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Uptake and distribution of potassium in tomato plants


The uptake and distribution of potassium was examined in tomato plants, cv. Amberley Cross and Moneymaker, grown in peat/loam and given a nutrient feed either adequate or deficient in potassium.

Detailed studies were also made of the distribution of potassium in various parts of tomato plants, cv. Amberley Cross, grown in sand and supplied with nutrient feeds containing four and seven concentrations of potassium. In these plants the concentration of potassium in stem, petiole and laminar tissue increased from the base to the apex of plants, irrespective of the potassium concentration in the nutrient feed. There was also a gradient of decreasing potassium concentration along leaves, from proximal to distal laminae. The concentration of potassium in all plant parts increased with increasing nutrient supply of potassium, petioles showing a greater response to nutrient potassium than laminar tissue.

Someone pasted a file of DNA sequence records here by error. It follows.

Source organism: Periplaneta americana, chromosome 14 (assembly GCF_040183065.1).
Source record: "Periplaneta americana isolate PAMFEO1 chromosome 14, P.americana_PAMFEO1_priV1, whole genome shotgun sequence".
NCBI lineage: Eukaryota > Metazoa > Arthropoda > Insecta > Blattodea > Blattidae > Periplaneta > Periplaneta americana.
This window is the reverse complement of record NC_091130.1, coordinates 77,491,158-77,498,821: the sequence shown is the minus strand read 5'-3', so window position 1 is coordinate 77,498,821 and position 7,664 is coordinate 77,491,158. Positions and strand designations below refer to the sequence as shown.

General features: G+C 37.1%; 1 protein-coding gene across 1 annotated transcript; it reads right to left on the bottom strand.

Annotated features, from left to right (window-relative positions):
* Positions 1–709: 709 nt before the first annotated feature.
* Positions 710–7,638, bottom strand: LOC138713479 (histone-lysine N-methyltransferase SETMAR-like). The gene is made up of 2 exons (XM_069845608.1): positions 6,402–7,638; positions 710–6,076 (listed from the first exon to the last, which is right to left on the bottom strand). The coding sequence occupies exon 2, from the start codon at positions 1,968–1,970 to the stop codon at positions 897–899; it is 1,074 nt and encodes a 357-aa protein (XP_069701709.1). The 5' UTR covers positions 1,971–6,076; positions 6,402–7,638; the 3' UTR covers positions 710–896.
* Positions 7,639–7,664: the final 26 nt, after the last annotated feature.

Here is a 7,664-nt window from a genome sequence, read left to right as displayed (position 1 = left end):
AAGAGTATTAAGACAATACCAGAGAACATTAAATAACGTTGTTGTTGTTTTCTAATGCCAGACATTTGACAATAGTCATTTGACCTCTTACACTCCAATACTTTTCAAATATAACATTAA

Marginal chlorosis and/or necrosis were observed when the potassium concentration in fully expanded leaves fell below 1.2 per cent of the dry weight for cv. Amberley Cross or 1.5 per cent for cv. Moneymaker. A 50 per cent incidence of chlorosis and/or necrosis occurred in leaf laminae containing 0.74 per cent potassium.

Leaves rarely showed deficiency symptoms when the concentration of potassium in the petioles was higher than that in adjacent laminar tissue. However, chlorosis and/or necrosis occurred when the potassium concentration in petioles fell below that in laminae. In the diagnosis of the potassium status of tomato plants, the most suitable tissue for sampling for potassium analysis is considered to be the petioles of young fully expanded leaves.

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Besford, R.T., Maw, G.A. Uptake and distribution of potassium in tomato plants. Plant Soil 41, 601–618 (1974).

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  • Potassium
  • Plant Physiology
  • Nutrient Supply
  • Plant Part
  • Tomato Plant